Handbook of Interpersonal Psychology: Theory, Research, Assessment and Therapeutic Interventions

By Leonard M. Horowitz; Stephen Strack | Go to book overview

19
CIRCUMPLEX MEASURES OF
INTERPERSONAL CONSTRUCTS

Kenneth D. Locke

The interpersonal circle or interpersonal circumplex (IPC) has in recent decades become the most popular model for conceptualizing, organizing, and assessing interpersonal dispositions (Wiggins, 2003). The IPC is defined graphically by two orthogonal axes: a vertical axis (of status, dominance, power, control, or, most broadly, agency) and a horizontal axis (of solidarity, friendliness, warmth, love, or, most broadly, communion). Thus, each point within the IPC can be specified as a weighted mixture of agency and communion. Simple interpersonal characteristics (such as “introverted” or “forceful”) may be located graphically as a distinct combination of the two broad underlying factors; in other words, there is a particular location within the IPC space for each interpersonal disposition.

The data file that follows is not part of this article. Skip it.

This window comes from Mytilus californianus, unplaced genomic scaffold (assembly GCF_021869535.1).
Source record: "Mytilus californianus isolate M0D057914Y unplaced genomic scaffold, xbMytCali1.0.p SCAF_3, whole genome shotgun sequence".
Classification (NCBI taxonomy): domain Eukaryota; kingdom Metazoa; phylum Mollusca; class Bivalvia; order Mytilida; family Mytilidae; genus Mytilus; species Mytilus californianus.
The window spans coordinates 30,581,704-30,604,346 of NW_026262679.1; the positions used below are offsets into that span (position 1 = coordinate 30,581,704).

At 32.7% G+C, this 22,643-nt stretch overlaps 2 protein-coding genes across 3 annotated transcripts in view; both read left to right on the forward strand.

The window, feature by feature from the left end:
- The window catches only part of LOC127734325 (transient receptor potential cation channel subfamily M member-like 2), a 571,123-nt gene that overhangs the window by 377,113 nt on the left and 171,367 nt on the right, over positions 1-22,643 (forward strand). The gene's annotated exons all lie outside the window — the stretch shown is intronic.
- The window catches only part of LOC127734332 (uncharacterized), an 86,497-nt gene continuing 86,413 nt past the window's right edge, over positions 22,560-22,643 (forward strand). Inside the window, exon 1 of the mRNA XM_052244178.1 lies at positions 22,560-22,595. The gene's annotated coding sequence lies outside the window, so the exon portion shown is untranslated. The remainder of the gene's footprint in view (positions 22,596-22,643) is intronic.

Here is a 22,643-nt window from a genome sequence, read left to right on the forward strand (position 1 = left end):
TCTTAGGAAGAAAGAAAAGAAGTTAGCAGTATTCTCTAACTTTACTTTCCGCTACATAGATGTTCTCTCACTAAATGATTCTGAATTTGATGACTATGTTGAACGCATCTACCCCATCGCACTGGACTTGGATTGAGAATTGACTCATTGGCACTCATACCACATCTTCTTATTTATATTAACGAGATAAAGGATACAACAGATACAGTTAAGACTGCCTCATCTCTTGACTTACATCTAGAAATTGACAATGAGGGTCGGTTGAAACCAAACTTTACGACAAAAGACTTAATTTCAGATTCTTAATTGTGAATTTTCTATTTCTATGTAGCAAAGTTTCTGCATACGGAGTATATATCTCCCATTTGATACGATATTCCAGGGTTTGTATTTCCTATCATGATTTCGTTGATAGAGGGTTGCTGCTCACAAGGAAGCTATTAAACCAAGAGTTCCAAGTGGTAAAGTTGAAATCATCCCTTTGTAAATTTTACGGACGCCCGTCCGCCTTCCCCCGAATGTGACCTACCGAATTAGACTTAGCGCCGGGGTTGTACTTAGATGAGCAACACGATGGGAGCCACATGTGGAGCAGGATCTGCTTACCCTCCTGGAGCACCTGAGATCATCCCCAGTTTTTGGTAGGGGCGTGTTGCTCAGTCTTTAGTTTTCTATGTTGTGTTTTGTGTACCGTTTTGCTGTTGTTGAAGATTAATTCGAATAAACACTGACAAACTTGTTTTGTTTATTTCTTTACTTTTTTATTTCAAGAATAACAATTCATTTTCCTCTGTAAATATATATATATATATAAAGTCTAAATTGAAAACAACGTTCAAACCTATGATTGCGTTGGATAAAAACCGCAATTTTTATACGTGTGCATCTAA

IPC inventories are designed to measure interpersonal dispositions from every segment of the IPC. IPC inventories comprise a family of related instruments: All members of the family are based on the same theoretical model, but each member focuses on a different type of construct (e.g., traits, motives, problems). In this chapter, I first summarize the IPC model that unites the diverse IPC inventories. Second, I describe the IPC inventories that are currently in use and provide examples of how each one is being used to advance contemporary interpersonal research. Third,I describe some simple methods for scoring, graphing, and interpreting IPC inventories, and for using IPC inventories to identify maladaptive interpersonal patterns.


THE INTERPERSONAL
CIRCUMPLEX MODEL

Multiple literatures support the centrality of agency and communion in human behavior. Evolutionary psychology highlights how, throughout our evolutionary history, natural selection has favored those who could master the challenges of negotiating and coordinating both communion (e.g., attachments and coalitions) and agency (e.g., hierarchical power) (Bugental, 2000). Evidence that different hormones and neurotransmitters are associated with regulating communion (e.g., oxytocin; Bartz & Hollander, 2006) and agency (e.g., testosterone; Archer, 2006) supports the view that they are both essential yet distinct tasks. From a psychometric perspective, factor analyses show that the dimensions of agency and communion account for a

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